Devil in disguise
One baker's tortuous odyssey to mastering angel food cake
A finished dish of the Charlotte J. Crocker Angel No-Fool cake. (Bill Hogan/ Chicago Tribune / June 16, 2011)
It looks so innocent, and it tastes so heavenly, and it is such a demon — the baking equivalent of those cute little kids in the movies who turn out to be Satan.
The first demonic truth: Angel food bliss cannot be achieved unless the cake is baked from scratch. Today's box mixes and most bakery versions are pale pretenders, which many bakers understandably fall back on after they've washed their hands of angel food disasters, and which are the reason a lot of people don't like angel food cake to begin with.
Of course I sound bitter. My own experience with this cake comes with a lesson for any baker foolish enough to ask her beloved what cake he wants her to make for his birthday.
The lesson being: If you're going to the trouble of baking someone a cake, just bake something you're good at. Or something with chocolate. Anything with chocolate invariably fools your audience into thinking you've suffered for your craft.
The angel food cake, on the contrary, looks easy and people think you have been coasting. (Note: Writer has just left the room to scream.)
OK, I'm back. In my case, the lesson was learned too late. Sadly, the gentleman topped the angel food request with this nugget: "My mother used to bake it for my birthday every year."
I shuddered when I heard this. Now I had to compete with his mother.
As an experienced home baker, I was well aware of the travails of this cake: It rises (and falls, oh, yeah) on the expertise of beating 12 egg whites into submission, with some help from cream of tartar. There's no butter. No oil. No baking powder. (And God knows there's no chocolate.) In other words: There is no safety net.
The beaten whites give this cake its lift, its fine crumb and — dieters, rejoice — its low fat and calorie content. The flavor of a well-made angel food cake is indeed heavenly — it's Mozart instead of Muzak — especially with whipped cream frosting and fruit.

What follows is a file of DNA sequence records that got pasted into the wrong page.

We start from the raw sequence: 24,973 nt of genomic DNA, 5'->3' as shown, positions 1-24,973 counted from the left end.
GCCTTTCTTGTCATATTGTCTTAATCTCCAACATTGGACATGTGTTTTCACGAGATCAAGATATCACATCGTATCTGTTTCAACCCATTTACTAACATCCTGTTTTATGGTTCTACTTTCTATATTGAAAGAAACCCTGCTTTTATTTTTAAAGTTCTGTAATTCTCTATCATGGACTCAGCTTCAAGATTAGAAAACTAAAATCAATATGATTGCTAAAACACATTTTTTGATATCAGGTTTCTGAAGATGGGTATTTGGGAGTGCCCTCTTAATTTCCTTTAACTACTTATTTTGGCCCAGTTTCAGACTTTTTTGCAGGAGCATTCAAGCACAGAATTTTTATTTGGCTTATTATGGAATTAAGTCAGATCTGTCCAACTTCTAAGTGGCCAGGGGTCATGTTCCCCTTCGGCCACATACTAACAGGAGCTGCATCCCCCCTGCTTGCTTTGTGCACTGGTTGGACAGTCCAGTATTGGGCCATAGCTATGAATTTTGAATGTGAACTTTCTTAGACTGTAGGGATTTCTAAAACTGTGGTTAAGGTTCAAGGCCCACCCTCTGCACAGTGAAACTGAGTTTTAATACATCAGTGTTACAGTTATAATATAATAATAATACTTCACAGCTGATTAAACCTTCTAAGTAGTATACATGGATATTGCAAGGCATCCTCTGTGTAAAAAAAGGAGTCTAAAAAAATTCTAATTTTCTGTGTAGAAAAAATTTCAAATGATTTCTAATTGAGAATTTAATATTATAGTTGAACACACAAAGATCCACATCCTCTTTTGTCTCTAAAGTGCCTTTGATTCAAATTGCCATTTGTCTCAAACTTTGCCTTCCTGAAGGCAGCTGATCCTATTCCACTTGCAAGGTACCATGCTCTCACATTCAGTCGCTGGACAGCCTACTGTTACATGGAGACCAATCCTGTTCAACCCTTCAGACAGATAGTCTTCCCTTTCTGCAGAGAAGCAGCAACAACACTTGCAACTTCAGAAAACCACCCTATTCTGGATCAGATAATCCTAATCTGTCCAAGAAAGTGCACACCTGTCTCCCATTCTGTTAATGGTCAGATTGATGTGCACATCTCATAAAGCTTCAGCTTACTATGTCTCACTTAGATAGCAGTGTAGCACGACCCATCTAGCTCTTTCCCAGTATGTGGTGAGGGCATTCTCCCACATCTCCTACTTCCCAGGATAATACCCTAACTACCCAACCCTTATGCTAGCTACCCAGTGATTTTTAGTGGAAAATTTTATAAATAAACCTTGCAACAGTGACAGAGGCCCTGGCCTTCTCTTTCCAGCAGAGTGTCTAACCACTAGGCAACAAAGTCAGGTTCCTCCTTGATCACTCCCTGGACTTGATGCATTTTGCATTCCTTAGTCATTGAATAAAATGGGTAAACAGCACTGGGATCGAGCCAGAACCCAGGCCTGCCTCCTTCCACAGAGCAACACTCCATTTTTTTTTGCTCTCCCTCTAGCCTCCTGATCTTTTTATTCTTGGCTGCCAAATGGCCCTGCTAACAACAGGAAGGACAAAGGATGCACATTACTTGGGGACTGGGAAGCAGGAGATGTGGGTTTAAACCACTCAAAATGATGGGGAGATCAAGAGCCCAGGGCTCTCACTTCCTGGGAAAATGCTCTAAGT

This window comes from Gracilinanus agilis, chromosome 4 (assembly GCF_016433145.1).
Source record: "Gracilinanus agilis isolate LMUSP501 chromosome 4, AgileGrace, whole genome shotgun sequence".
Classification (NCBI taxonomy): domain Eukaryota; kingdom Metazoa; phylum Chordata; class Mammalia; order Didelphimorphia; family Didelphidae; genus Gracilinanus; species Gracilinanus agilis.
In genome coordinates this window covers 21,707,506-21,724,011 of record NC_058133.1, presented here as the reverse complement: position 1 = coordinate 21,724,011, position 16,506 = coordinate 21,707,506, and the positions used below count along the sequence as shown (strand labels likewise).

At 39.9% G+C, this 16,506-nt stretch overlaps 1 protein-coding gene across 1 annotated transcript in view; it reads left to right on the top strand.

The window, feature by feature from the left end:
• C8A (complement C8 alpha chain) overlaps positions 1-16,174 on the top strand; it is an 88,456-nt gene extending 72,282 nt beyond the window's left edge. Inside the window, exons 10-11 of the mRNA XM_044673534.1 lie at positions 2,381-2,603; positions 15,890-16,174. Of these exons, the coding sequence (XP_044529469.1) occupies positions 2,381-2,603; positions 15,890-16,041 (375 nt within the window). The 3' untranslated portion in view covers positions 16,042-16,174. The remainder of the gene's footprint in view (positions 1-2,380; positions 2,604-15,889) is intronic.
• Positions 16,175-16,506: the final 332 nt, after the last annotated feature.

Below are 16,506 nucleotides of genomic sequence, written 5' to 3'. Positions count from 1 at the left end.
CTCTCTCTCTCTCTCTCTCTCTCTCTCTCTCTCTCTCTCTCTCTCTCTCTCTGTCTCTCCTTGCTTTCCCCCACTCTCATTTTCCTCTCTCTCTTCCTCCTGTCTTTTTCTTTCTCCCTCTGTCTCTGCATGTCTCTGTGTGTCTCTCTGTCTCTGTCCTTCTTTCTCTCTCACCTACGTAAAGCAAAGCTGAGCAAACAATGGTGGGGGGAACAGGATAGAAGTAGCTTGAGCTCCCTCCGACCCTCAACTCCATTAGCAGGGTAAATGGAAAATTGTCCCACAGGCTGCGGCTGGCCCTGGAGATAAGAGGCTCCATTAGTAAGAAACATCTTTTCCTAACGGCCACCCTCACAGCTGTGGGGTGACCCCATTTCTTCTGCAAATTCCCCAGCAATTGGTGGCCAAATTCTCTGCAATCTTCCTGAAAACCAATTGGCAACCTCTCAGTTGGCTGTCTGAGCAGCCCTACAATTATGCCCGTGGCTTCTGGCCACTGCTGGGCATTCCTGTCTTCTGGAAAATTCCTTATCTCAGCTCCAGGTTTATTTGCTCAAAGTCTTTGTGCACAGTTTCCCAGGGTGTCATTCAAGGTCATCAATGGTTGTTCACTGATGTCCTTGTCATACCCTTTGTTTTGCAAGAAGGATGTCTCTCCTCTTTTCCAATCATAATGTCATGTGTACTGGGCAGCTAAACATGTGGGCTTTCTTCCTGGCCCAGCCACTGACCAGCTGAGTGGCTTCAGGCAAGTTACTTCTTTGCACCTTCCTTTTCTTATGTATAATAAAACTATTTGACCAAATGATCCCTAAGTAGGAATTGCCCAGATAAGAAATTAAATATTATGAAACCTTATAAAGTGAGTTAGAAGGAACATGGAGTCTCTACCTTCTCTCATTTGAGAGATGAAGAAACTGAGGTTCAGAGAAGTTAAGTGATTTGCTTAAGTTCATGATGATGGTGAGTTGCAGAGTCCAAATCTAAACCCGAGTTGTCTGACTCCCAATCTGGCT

But I am getting ahead of myself. The road to nirvana is riddled with trashed tube pans. (For those who are scoffing, who mastered this monster from the get-go, it's a good idea to stop here, grab a cup of empathy and go make your puff pastry from scratch. I have nothing to offer you.)
It took me many years. I used recipes from many vaunted cookbooks and baking experts, and my stupid cake never came out right. It came out sunken. It came out soggy. One cake managed both. True, the gentleman in question happily consumed all of those bad cakes (I thought he was being nice), and each time I insisted he take the entire cake home with him (he thought I was being nice).
This is a cake that can take you down.
The turning point came when, in desperation of having tried so many recipes from so many experts with so little success, I turned to the People's Cookbook. As in, the Internet. I might trust the Internet for financial advice or where to find a heart surgeon, but grabbing recipes off it has always made me nervous. Obviously, the situation was dire. I typed these words into Google: "angel food cake best."
And there it was. I may have heard a harp. A recipe from a woman named Charlotte J. who said it came from a "neighbor lady" and that it always worked.
I have since discovered that the recipe in my trusty Betty Crocker "Picture Cook Book" is nearly identical but offers very little in the way of Charlotte J.'s hand-holding directions. In any case, Charlotte J.'s and Betty's recipes buck many "don'ts" in the annals of angel food cakedom.
But I assure you, this cake has not failed me yet. What's more, I was able to apply a lot of the tips I'd learned along the way, which I will share here.
The most important lesson? I had spent a lot of time blaming myself for those flopped cakes, when all it took was finding the right recipe.